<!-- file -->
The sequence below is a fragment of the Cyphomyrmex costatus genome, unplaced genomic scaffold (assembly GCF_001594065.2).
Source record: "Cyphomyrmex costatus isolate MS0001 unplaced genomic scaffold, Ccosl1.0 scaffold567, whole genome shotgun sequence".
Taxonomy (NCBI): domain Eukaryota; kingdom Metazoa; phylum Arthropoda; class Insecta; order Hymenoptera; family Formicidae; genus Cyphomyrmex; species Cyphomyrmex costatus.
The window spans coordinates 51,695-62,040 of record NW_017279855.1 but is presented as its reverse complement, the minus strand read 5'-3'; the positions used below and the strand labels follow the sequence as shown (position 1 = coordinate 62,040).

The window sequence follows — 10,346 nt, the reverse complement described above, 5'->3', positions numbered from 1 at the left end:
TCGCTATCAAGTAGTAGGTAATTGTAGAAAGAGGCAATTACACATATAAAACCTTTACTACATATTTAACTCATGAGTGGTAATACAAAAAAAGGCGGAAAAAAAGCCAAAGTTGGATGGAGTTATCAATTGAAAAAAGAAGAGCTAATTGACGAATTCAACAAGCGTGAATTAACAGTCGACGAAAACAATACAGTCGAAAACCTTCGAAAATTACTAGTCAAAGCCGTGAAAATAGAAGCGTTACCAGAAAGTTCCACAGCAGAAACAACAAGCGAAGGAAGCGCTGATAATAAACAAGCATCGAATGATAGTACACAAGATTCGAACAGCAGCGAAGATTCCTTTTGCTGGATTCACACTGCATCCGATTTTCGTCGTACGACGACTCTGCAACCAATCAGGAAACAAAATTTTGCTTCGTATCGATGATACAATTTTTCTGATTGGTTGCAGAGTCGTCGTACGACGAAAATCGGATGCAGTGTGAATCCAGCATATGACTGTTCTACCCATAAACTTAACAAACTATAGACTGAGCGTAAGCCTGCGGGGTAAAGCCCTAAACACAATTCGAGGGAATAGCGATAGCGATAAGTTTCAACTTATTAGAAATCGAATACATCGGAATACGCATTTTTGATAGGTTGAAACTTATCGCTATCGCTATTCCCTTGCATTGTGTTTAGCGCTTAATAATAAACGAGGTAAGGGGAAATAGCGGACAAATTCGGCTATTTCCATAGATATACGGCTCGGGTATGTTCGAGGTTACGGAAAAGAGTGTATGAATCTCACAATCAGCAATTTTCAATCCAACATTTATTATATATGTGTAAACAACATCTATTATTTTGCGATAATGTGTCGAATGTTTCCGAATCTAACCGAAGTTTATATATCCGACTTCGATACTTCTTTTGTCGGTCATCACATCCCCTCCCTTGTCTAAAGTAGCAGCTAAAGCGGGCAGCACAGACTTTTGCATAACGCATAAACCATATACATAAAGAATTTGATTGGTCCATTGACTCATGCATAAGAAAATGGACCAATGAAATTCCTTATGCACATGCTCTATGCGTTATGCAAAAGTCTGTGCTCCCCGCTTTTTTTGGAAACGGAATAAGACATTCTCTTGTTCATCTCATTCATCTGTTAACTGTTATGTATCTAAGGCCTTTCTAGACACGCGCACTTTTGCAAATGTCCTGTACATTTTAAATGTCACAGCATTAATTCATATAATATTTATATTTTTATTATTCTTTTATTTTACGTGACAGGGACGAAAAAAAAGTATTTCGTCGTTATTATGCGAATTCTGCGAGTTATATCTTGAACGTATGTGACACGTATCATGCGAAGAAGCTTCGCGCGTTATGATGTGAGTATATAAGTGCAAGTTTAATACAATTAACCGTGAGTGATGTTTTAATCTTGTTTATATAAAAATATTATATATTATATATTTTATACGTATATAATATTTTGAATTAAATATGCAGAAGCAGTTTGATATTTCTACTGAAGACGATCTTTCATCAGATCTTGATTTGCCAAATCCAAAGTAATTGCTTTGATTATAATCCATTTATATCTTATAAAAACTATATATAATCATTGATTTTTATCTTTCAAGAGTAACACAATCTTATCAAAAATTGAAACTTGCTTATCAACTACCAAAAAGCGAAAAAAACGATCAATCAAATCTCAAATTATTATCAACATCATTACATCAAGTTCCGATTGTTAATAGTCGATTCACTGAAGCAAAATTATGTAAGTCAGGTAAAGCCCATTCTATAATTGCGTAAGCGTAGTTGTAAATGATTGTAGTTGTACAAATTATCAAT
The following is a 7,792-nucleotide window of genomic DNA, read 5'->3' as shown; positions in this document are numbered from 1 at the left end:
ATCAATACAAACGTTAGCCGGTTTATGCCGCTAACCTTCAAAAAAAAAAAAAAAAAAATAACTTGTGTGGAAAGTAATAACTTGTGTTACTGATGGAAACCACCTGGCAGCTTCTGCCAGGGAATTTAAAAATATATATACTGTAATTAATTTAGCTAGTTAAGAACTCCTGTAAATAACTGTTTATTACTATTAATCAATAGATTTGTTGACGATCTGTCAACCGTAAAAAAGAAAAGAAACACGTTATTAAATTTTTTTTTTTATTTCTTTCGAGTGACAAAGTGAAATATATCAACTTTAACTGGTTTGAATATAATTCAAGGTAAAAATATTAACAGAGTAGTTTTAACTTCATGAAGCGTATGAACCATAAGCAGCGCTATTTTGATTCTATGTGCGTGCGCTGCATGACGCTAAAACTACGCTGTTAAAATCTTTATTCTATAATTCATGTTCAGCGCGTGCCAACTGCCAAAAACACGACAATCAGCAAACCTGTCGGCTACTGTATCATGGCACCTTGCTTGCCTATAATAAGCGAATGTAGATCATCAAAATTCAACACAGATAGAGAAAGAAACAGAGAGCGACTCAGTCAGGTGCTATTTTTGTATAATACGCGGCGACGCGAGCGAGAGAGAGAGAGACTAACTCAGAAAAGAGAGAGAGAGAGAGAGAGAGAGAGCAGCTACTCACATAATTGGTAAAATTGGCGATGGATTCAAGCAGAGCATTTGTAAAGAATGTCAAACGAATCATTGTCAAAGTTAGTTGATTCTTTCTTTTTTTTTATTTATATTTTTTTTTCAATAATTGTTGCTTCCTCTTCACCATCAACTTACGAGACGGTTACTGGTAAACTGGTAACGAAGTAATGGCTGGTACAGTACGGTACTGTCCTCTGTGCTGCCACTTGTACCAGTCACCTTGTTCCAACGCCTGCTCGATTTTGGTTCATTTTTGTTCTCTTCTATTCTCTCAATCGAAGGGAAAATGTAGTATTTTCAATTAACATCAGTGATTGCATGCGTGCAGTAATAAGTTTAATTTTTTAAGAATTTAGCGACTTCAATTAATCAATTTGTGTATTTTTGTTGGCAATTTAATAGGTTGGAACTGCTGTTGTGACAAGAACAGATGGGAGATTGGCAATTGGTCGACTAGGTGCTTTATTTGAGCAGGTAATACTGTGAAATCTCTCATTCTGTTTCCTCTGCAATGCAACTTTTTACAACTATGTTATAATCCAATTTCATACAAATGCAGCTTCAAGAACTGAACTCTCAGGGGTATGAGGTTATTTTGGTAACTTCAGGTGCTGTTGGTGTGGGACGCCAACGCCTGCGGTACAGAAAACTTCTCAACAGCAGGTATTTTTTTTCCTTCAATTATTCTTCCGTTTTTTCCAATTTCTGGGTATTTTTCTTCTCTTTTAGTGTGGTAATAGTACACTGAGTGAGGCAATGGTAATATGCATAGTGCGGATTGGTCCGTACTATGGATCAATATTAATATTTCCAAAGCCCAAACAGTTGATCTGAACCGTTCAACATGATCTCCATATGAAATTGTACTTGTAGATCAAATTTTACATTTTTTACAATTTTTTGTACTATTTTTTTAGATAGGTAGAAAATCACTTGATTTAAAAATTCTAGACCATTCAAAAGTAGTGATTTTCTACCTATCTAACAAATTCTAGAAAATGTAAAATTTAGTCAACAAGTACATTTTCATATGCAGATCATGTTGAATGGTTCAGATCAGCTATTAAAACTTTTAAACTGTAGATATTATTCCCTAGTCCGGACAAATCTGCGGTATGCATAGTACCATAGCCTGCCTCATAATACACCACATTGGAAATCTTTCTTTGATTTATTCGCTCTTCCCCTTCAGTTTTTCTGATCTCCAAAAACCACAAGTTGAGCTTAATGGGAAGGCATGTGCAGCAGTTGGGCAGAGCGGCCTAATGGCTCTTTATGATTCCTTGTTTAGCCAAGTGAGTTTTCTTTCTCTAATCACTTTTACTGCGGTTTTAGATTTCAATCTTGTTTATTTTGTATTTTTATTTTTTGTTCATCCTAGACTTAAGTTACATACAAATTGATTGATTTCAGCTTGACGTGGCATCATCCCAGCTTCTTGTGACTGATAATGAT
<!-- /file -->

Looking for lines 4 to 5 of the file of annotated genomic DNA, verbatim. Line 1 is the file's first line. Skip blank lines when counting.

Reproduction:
The window spans coordinates 51,695-62,040 of record NW_017279855.1 but is presented as its reverse complement, the minus strand read 5'-3'; the positions used below and the strand labels follow the sequence as shown (position 1 = coordinate 62,040).

The window sequence follows — 10,346 nt, the reverse complement described above, 5'->3', positions numbered from 1 at the left end: